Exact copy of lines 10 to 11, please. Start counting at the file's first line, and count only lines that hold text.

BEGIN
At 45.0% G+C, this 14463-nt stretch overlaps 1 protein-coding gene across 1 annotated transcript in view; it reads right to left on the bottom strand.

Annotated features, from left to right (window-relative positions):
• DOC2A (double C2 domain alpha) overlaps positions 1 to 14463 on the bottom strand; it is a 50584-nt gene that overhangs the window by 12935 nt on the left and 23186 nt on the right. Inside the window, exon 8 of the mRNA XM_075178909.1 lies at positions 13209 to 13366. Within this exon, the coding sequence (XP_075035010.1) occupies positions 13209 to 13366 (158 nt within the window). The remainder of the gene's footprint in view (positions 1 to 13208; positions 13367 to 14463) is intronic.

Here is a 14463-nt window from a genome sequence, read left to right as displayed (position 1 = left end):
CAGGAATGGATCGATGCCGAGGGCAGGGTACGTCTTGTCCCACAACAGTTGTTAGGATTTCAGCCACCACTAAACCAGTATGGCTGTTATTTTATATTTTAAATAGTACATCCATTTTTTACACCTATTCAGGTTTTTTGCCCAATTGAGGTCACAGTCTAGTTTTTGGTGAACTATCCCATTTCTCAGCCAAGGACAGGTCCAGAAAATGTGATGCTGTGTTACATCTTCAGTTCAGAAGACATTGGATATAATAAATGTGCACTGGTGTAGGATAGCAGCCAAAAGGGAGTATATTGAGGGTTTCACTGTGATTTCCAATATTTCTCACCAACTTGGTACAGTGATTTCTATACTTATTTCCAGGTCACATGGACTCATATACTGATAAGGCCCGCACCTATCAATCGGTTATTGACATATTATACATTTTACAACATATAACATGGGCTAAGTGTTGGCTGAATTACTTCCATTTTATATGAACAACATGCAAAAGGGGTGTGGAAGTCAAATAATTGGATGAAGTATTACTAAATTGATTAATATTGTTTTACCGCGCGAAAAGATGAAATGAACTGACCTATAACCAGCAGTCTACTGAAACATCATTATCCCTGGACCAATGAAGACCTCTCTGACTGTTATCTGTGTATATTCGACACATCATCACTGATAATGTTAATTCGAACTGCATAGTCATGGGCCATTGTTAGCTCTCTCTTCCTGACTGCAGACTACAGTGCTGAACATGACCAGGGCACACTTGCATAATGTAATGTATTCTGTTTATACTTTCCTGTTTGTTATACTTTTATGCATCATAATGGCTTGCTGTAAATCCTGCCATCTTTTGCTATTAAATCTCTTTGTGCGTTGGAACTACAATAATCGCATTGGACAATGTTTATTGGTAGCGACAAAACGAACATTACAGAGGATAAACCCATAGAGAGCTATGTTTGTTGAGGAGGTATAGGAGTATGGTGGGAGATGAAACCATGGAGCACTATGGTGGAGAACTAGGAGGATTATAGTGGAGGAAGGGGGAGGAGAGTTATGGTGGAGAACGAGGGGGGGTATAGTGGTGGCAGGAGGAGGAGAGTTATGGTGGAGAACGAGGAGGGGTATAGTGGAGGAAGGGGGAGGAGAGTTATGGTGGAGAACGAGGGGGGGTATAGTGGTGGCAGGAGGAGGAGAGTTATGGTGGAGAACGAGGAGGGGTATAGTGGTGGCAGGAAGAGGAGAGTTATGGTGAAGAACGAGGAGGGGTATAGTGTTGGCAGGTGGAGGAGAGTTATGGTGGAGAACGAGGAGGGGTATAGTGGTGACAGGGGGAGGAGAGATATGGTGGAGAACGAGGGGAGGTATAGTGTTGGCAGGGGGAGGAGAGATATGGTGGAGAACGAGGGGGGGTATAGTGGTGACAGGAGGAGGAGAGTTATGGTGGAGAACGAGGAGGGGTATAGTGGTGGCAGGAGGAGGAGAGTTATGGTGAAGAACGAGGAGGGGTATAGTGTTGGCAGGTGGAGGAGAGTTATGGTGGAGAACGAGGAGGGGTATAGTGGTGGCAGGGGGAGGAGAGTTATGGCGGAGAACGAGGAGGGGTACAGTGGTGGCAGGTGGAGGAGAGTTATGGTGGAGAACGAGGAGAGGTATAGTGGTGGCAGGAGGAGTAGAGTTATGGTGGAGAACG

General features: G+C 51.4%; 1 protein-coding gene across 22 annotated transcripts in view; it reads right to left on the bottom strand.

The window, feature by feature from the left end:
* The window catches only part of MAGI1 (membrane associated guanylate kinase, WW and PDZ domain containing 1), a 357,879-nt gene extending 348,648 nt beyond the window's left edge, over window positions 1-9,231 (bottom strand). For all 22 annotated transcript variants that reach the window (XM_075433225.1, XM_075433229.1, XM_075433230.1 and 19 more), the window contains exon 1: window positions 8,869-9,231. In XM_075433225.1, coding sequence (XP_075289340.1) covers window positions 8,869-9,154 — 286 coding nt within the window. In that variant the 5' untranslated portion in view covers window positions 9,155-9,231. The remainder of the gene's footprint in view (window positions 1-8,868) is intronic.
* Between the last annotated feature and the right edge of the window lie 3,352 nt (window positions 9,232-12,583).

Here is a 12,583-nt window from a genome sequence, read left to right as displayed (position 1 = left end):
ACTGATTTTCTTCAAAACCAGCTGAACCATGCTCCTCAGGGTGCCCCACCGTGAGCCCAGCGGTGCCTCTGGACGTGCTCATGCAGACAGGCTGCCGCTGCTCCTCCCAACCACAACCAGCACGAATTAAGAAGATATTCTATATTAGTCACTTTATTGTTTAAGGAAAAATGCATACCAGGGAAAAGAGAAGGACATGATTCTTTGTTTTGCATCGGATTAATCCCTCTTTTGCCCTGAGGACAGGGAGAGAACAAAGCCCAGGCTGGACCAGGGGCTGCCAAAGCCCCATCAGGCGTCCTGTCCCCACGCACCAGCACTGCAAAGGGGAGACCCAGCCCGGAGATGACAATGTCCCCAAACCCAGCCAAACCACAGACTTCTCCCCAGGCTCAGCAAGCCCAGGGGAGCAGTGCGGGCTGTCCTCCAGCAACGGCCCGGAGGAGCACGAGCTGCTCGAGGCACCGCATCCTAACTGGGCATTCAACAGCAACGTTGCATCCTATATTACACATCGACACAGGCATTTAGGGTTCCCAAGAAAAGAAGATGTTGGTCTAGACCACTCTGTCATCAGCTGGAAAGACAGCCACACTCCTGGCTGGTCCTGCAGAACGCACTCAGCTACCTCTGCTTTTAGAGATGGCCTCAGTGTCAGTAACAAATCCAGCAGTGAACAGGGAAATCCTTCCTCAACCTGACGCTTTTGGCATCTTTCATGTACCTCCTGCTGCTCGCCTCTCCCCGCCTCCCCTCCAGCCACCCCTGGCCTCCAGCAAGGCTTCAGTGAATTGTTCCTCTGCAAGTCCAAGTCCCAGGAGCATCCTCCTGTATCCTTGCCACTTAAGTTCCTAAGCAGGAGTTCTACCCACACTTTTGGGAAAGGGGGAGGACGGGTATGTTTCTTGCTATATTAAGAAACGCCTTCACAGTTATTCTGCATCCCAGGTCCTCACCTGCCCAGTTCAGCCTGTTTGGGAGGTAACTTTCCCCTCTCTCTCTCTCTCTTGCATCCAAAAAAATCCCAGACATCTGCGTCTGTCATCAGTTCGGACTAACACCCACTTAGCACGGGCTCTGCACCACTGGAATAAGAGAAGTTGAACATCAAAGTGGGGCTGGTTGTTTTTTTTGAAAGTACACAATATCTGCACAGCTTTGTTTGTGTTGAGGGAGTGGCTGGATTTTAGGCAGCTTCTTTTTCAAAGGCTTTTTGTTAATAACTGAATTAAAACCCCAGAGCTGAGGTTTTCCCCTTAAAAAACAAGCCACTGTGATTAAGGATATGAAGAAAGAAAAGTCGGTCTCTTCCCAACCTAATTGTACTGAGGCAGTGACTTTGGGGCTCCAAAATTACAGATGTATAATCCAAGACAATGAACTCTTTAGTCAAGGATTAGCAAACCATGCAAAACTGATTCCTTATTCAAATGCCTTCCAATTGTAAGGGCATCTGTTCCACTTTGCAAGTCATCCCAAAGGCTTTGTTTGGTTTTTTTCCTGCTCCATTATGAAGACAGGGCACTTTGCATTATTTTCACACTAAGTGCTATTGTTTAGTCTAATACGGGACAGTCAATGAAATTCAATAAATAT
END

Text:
Here is a 12,583-nt window from a genome sequence, read left to right as displayed (position 1 = left end):
ACTGATTTTCTTCAAAACCAGCTGAACCATGCTCCTCAGGGTGCCCCACCGTGAGCCCAGCGGTGCCTCTGGACGTGCTCATGCAGACAGGCTGCCGCTGCTCCTCCCAACCACAACCAGCACGAATTAAGAAGATATTCTATATTAGTCACTTTATTGTTTAAGGAAAAATGCATACCAGGGAAAAGAGAAGGACATGATTCTTTGTTTTGCATCGGATTAATCCCTCTTTTGCCCTGAGGACAGGGAGAGAACAAAGCCCAGGCTGGACCAGGGGCTGCCAAAGCCCCATCAGGCGTCCTGTCCCCACGCACCAGCACTGCAAAGGGGAGACCCAGCCCGGAGATGACAATGTCCCCAAACCCAGCCAAACCACAGACTTCTCCCCAGGCTCAGCAAGCCCAGGGGAGCAGTGCGGGCTGTCCTCCAGCAACGGCCCGGAGGAGCACGAGCTGCTCGAGGCACCGCATCCTAACTGGGCATTCAACAGCAACGTTGCATCCTATATTACACATCGACACAGGCATTTAGGGTTCCCAAGAAAAGAAGATGTTGGTCTAGACCACTCTGTCATCAGCTGGAAAGACAGCCACACTCCTGGCTGGTCCTGCAGAACGCACTCAGCTACCTCTGCTTTTAGAGATGGCCTCAGTGTCAGTAACAAATCCAGCAGTGAACAGGGAAATCCTTCCTCAACCTGACGCTTTTGGCATCTTTCATGTACCTCCTGCTGCTCGCCTCTCCCCGCCTCCCCTCCAGCCACCCCTGGCCTCCAGCAAGGCTTCAGTGAATTGTTCCTCTGCAAGTCCAAGTCCCAGGAGCATCCTCCTGTATCCTTGCCACTTAAGTTCCTAAGCAGGAGTTCTACCCACACTTTTGGGAAAGGGGGAGGACGGGTATGTTTCTTGCTATATTAAGAAACGCCTTCACAGTTATTCTGCATCCCAGGTCCTCACCTGCCCAGTTCAGCCTGTTTGGGAGGTAACTTTCCCCTCTCTCTCTCTCTCTTGCATCCAAAAAAATCCCAGACATCTGCGTCTGTCATCAGTTCGGACTAACACCCACTTAGCACGGGCTCTGCACCACTGGAATAAGAGAAGTTGAACATCAAAGTGGGGCTGGTTGTTTTTTTTGAAAGTACACAATATCTGCACAGCTTTGTTTGTGTTGAGGGAGTGGCTGGATTTTAGGCAGCTTCTTTTTCAAAGGCTTTTTGTTAATAACTGAATTAAAACCCCAGAGCTGAGGTTTTCCCCTTAAAAAACAAGCCACTGTGATTAAGGATATGAAGAAAGAAAAGTCGGTCTCTTCCCAACCTAATTGTACTGAGGCAGTGACTTTGGGGCTCCAAAATTACAGATGTATAATCCAAGACAATGAACTCTTTAGTCAAGGATTAGCAAACCATGCAAAACTGATTCCTTATTCAAATGCCTTCCAATTGTAAGGGCATCTGTTCCACTTTGCAAGTCATCCCAAAGGCTTTGTTTGGTTTTTTTCCTGCTCCATTATGAAGACAGGGCACTTTGCATTATTTTCACACTAAGTGCTATTGTTTAGTCTAATACGGGACAGTCAATGAAATTCAATAAATAT